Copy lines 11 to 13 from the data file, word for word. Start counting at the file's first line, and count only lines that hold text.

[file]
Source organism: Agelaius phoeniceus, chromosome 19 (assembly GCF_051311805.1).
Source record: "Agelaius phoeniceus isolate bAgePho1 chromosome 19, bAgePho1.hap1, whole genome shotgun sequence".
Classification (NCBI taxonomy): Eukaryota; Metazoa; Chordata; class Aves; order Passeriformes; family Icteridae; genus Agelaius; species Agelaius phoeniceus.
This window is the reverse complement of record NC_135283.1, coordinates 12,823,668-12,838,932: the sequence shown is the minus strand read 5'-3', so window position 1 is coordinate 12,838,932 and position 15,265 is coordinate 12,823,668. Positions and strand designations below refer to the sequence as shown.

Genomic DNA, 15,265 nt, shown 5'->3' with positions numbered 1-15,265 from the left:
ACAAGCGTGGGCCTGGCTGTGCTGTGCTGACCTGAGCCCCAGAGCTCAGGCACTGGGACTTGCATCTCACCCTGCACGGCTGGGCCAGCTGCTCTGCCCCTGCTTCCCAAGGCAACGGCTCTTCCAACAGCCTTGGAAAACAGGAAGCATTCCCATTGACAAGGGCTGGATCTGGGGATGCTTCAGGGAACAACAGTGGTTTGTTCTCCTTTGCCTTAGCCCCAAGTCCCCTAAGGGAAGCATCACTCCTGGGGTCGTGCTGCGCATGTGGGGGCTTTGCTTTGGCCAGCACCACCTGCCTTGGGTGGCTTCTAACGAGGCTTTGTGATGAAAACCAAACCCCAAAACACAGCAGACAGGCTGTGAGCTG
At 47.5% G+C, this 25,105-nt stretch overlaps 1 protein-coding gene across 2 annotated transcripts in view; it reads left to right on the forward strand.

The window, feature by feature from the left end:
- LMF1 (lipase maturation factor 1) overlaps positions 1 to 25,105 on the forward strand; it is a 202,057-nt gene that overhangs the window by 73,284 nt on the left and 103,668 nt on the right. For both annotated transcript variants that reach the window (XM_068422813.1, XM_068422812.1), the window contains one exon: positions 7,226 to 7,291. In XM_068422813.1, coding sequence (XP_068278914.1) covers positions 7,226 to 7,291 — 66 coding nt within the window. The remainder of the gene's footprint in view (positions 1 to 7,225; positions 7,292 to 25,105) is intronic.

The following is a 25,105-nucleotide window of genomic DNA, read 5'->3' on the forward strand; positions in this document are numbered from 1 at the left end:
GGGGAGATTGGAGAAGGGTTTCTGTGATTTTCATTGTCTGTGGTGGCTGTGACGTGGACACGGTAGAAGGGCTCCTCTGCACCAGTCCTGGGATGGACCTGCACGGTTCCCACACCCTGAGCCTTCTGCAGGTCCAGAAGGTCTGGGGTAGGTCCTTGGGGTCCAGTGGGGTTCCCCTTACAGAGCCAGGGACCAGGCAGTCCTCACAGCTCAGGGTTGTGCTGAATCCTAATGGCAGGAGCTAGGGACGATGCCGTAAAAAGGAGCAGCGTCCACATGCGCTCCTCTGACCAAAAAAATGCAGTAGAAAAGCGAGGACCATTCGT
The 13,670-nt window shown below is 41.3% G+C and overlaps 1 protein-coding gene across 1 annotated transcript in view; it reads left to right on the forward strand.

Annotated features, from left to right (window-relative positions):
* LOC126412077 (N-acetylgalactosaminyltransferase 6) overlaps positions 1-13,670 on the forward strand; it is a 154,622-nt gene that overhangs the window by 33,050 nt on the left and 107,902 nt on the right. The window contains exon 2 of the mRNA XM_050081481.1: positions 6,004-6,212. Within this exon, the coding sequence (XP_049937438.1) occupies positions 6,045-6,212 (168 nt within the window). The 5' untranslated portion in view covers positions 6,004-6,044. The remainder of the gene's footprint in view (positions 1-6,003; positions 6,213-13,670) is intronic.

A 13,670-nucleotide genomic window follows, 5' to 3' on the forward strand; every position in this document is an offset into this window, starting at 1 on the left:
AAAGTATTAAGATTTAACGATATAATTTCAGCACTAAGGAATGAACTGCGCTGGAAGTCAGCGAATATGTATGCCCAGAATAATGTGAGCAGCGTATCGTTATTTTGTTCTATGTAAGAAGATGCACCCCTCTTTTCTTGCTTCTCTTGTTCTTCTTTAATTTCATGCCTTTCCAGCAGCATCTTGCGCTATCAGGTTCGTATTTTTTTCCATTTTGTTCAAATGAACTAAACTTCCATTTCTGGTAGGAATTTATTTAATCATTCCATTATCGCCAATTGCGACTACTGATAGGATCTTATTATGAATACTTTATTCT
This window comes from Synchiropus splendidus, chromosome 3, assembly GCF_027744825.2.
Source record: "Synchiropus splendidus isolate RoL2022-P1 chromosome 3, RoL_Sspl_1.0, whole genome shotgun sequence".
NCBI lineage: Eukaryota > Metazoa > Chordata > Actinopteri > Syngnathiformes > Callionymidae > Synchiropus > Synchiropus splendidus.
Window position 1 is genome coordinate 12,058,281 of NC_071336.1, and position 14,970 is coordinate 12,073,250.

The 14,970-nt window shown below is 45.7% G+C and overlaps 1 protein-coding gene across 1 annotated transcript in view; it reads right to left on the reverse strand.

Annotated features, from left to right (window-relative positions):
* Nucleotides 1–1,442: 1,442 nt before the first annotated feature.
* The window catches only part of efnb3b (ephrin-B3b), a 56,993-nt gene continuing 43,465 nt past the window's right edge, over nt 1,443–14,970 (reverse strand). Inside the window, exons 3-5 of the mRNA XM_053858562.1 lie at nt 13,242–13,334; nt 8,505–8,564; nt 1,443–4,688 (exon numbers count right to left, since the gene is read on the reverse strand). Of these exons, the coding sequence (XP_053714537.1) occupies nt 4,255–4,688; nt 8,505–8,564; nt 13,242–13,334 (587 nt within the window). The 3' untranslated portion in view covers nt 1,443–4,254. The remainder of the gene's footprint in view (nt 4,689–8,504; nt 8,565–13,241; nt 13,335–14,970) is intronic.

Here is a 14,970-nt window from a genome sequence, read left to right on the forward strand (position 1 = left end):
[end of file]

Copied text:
GGGGAGATTGGAGAAGGGTTTCTGTGATTTTCATTGTCTGTGGTGGCTGTGACGTGGACACGGTAGAAGGGCTCCTCTGCACCAGTCCTGGGATGGACCTGCACGGTTCCCACACCCTGAGCCTTCTGCAGGTCCAGAAGGTCTGGGGTAGGTCCTTGGGGTCCAGTGGGGTTCCCCTTACAGAGCCAGGGACCAGGCAGTCCTCACAGCTCAGGGTTGTGCTGAATCCTAATGGCAGGAGCTAGGGACGATGCCGTAAAAAGGAGCAGCGTCCACATGCGCTCCTCTGACCAAAAAAATGCAGTAGAAAAGCGAGGACCATTCGT
The 13,670-nt window shown below is 41.3% G+C and overlaps 1 protein-coding gene across 1 annotated transcript in view; it reads left to right on the forward strand.

Annotated features, from left to right (window-relative positions):